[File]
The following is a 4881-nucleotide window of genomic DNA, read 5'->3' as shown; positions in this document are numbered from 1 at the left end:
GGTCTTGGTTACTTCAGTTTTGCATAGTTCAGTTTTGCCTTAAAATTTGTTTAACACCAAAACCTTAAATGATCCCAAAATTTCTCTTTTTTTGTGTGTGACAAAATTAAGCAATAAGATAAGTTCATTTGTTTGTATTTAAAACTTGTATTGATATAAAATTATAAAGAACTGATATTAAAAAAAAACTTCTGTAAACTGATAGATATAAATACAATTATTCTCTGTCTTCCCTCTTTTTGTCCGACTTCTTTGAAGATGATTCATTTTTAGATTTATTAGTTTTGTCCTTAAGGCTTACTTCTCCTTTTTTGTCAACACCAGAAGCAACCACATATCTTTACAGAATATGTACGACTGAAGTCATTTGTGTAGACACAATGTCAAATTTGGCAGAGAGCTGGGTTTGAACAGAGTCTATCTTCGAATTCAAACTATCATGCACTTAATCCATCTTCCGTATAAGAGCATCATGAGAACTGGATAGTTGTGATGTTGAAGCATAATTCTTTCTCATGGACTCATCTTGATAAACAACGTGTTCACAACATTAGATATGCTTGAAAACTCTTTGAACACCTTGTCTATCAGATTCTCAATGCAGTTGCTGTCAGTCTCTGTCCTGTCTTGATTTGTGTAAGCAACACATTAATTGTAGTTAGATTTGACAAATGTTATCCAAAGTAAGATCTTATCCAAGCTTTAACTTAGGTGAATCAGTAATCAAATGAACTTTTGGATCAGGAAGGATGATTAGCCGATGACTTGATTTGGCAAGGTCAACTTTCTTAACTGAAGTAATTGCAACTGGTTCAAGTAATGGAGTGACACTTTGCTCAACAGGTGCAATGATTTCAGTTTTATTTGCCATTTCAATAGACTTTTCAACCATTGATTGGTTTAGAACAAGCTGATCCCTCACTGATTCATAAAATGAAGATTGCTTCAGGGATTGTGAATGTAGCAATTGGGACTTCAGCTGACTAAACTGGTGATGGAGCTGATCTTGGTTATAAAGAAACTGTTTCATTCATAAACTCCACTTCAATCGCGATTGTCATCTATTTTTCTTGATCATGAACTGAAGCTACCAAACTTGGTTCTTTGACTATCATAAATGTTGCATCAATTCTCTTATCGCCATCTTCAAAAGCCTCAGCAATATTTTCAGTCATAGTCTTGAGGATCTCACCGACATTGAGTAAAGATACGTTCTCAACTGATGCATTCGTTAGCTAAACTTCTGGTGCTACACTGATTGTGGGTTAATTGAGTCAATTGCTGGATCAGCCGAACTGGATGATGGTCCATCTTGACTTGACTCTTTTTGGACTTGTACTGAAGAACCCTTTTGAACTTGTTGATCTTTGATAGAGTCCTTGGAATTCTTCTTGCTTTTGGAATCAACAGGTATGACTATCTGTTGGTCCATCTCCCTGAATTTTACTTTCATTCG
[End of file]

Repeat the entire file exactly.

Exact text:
The following is a 4881-nucleotide window of genomic DNA, read 5'->3' as shown; positions in this document are numbered from 1 at the left end:
GGTCTTGGTTACTTCAGTTTTGCATAGTTCAGTTTTGCCTTAAAATTTGTTTAACACCAAAACCTTAAATGATCCCAAAATTTCTCTTTTTTTGTGTGTGACAAAATTAAGCAATAAGATAAGTTCATTTGTTTGTATTTAAAACTTGTATTGATATAAAATTATAAAGAACTGATATTAAAAAAAAACTTCTGTAAACTGATAGATATAAATACAATTATTCTCTGTCTTCCCTCTTTTTGTCCGACTTCTTTGAAGATGATTCATTTTTAGATTTATTAGTTTTGTCCTTAAGGCTTACTTCTCCTTTTTTGTCAACACCAGAAGCAACCACATATCTTTACAGAATATGTACGACTGAAGTCATTTGTGTAGACACAATGTCAAATTTGGCAGAGAGCTGGGTTTGAACAGAGTCTATCTTCGAATTCAAACTATCATGCACTTAATCCATCTTCCGTATAAGAGCATCATGAGAACTGGATAGTTGTGATGTTGAAGCATAATTCTTTCTCATGGACTCATCTTGATAAACAACGTGTTCACAACATTAGATATGCTTGAAAACTCTTTGAACACCTTGTCTATCAGATTCTCAATGCAGTTGCTGTCAGTCTCTGTCCTGTCTTGATTTGTGTAAGCAACACATTAATTGTAGTTAGATTTGACAAATGTTATCCAAAGTAAGATCTTATCCAAGCTTTAACTTAGGTGAATCAGTAATCAAATGAACTTTTGGATCAGGAAGGATGATTAGCCGATGACTTGATTTGGCAAGGTCAACTTTCTTAACTGAAGTAATTGCAACTGGTTCAAGTAATGGAGTGACACTTTGCTCAACAGGTGCAATGATTTCAGTTTTATTTGCCATTTCAATAGACTTTTCAACCATTGATTGGTTTAGAACAAGCTGATCCCTCACTGATTCATAAAATGAAGATTGCTTCAGGGATTGTGAATGTAGCAATTGGGACTTCAGCTGACTAAACTGGTGATGGAGCTGATCTTGGTTATAAAGAAACTGTTTCATTCATAAACTCCACTTCAATCGCGATTGTCATCTATTTTTCTTGATCATGAACTGAAGCTACCAAACTTGGTTCTTTGACTATCATAAATGTTGCATCAATTCTCTTATCGCCATCTTCAAAAGCCTCAGCAATATTTTCAGTCATAGTCTTGAGGATCTCACCGACATTGAGTAAAGATACGTTCTCAACTGATGCATTCGTTAGCTAAACTTCTGGTGCTACACTGATTGTGGGTTAATTGAGTCAATTGCTGGATCAGCCGAACTGGATGATGGTCCATCTTGACTTGACTCTTTTTGGACTTGTACTGAAGAACCCTTTTGAACTTGTTGATCTTTGATAGAGTCCTTGGAATTCTTCTTGCTTTTGGAATCAACAGGTATGACTATCTGTTGGTCCATCTCCCTGAATTTTACTTTCATTCG